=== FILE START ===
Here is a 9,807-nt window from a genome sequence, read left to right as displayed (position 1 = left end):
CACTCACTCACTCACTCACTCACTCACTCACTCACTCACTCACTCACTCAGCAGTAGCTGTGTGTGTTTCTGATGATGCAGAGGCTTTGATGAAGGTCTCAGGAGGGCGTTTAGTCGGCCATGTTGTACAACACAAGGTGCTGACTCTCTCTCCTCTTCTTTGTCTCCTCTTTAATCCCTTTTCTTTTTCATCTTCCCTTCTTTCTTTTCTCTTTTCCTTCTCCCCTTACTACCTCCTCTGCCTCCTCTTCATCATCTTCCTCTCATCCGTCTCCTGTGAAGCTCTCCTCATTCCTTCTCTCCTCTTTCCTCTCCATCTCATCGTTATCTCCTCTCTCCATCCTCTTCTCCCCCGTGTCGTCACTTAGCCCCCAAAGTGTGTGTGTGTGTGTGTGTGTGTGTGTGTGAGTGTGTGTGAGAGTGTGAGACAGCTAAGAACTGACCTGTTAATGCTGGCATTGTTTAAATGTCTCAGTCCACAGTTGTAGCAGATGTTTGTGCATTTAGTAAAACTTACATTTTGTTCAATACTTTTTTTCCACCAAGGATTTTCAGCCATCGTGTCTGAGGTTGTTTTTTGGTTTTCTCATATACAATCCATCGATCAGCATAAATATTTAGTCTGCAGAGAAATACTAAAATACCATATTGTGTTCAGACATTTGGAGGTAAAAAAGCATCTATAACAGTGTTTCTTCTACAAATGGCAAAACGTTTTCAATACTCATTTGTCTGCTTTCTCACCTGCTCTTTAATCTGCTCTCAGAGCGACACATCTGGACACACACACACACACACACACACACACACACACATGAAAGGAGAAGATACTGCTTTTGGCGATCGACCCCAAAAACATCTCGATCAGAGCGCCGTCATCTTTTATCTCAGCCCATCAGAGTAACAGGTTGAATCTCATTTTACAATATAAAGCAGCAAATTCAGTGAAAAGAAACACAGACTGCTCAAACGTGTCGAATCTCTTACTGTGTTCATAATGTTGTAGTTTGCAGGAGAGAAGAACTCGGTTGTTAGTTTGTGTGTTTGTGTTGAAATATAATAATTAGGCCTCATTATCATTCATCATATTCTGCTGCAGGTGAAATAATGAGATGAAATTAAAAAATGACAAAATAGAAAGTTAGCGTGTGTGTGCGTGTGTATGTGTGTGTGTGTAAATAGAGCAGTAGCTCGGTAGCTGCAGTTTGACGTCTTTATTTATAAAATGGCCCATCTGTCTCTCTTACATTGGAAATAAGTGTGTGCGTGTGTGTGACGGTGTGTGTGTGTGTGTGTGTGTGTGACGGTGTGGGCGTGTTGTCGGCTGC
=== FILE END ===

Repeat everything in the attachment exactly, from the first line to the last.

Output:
Here is a 9,807-nt window from a genome sequence, read left to right as displayed (position 1 = left end):
CACTCACTCACTCACTCACTCACTCACTCACTCACTCACTCACTCACTCAGCAGTAGCTGTGTGTGTTTCTGATGATGCAGAGGCTTTGATGAAGGTCTCAGGAGGGCGTTTAGTCGGCCATGTTGTACAACACAAGGTGCTGACTCTCTCTCCTCTTCTTTGTCTCCTCTTTAATCCCTTTTCTTTTTCATCTTCCCTTCTTTCTTTTCTCTTTTCCTTCTCCCCTTACTACCTCCTCTGCCTCCTCTTCATCATCTTCCTCTCATCCGTCTCCTGTGAAGCTCTCCTCATTCCTTCTCTCCTCTTTCCTCTCCATCTCATCGTTATCTCCTCTCTCCATCCTCTTCTCCCCCGTGTCGTCACTTAGCCCCCAAAGTGTGTGTGTGTGTGTGTGTGTGTGTGTGTGAGTGTGTGTGAGAGTGTGAGACAGCTAAGAACTGACCTGTTAATGCTGGCATTGTTTAAATGTCTCAGTCCACAGTTGTAGCAGATGTTTGTGCATTTAGTAAAACTTACATTTTGTTCAATACTTTTTTTCCACCAAGGATTTTCAGCCATCGTGTCTGAGGTTGTTTTTTGGTTTTCTCATATACAATCCATCGATCAGCATAAATATTTAGTCTGCAGAGAAATACTAAAATACCATATTGTGTTCAGACATTTGGAGGTAAAAAAGCATCTATAACAGTGTTTCTTCTACAAATGGCAAAACGTTTTCAATACTCATTTGTCTGCTTTCTCACCTGCTCTTTAATCTGCTCTCAGAGCGACACATCTGGACACACACACACACACACACACACACACACACACATGAAAGGAGAAGATACTGCTTTTGGCGATCGACCCCAAAAACATCTCGATCAGAGCGCCGTCATCTTTTATCTCAGCCCATCAGAGTAACAGGTTGAATCTCATTTTACAATATAAAGCAGCAAATTCAGTGAAAAGAAACACAGACTGCTCAAACGTGTCGAATCTCTTACTGTGTTCATAATGTTGTAGTTTGCAGGAGAGAAGAACTCGGTTGTTAGTTTGTGTGTTTGTGTTGAAATATAATAATTAGGCCTCATTATCATTCATCATATTCTGCTGCAGGTGAAATAATGAGATGAAATTAAAAAATGACAAAATAGAAAGTTAGCGTGTGTGTGCGTGTGTATGTGTGTGTGTGTAAATAGAGCAGTAGCTCGGTAGCTGCAGTTTGACGTCTTTATTTATAAAATGGCCCATCTGTCTCTCTTACATTGGAAATAAGTGTGTGCGTGTGTGTGACGGTGTGTGTGTGTGTGTGTGTGTGTGACGGTGTGGGCGTGTTGTCGGCTGC